Indeed, from what is known, there is little to suggest any other relevant social cohort - teachers, social or care workers - reach such levels when it comes to abuse. Ignorance of this, wilful or otherwise, should not be indulged anymore, particularly following the welcome decision by Pope Benedict last month that the founder of the Legionaries of Christ, Fr Marciel Maciel Degollado, be restricted in ministry on foot of allegations of sex abuse spanning decades.

It set a new example where Rome is concerned.

When that decision was announced the legionaries and their lay Regnum Christi movement issued an extraordinary statement.

It said that, following the Pope's decision, Fr Maciel had "declared his innocence and, following the example of Jesus Christ, decided not to defend himself in any way". The comparison is odious, perhaps blasphemous.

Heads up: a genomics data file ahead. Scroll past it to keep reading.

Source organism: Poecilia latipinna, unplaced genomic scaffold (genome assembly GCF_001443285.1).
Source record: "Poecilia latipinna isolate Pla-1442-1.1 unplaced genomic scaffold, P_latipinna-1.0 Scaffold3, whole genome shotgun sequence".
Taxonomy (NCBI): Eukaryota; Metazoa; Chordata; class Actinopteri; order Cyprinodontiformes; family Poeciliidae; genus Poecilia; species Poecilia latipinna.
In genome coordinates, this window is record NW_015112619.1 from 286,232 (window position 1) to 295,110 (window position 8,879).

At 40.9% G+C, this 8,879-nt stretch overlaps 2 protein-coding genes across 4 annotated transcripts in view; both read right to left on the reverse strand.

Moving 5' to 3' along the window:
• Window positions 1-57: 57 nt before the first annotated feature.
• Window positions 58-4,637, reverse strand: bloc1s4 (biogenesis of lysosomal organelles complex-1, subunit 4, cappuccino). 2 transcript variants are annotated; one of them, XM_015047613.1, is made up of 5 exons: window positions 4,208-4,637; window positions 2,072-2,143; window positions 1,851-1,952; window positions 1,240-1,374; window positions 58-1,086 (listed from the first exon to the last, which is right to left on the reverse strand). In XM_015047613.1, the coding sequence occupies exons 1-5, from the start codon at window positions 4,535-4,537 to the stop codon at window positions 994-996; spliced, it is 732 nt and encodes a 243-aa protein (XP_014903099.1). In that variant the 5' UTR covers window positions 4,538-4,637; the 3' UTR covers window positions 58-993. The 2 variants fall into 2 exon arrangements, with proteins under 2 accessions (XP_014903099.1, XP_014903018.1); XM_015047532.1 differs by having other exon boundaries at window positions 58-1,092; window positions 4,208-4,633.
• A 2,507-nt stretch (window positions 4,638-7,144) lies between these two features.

Delusion hardly comes greater, but in this instance it has been challenged, at last. While some senior figures in the Catholic Church here have shown commendable leadership on this issue it is about time that others, and their apologists, did so too. It is time they followed the example of Pope Benedict, acknowledged the elephant in the sacristy, and dealt with it.

© The Irish Times

Wednesday, May 03, 2006

What The Oblates Have To Say

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Oblates strongly rejected there were any incidents of buggery, rape and sodomy in Daingean.

Oblates "totally and completely denied" the sexual abuse allegations.

Oblates say: "immoral, impure conduct", strictly forbidden at the reformatory.

Oblates denied severe corporal punishment in Daingean was abuse.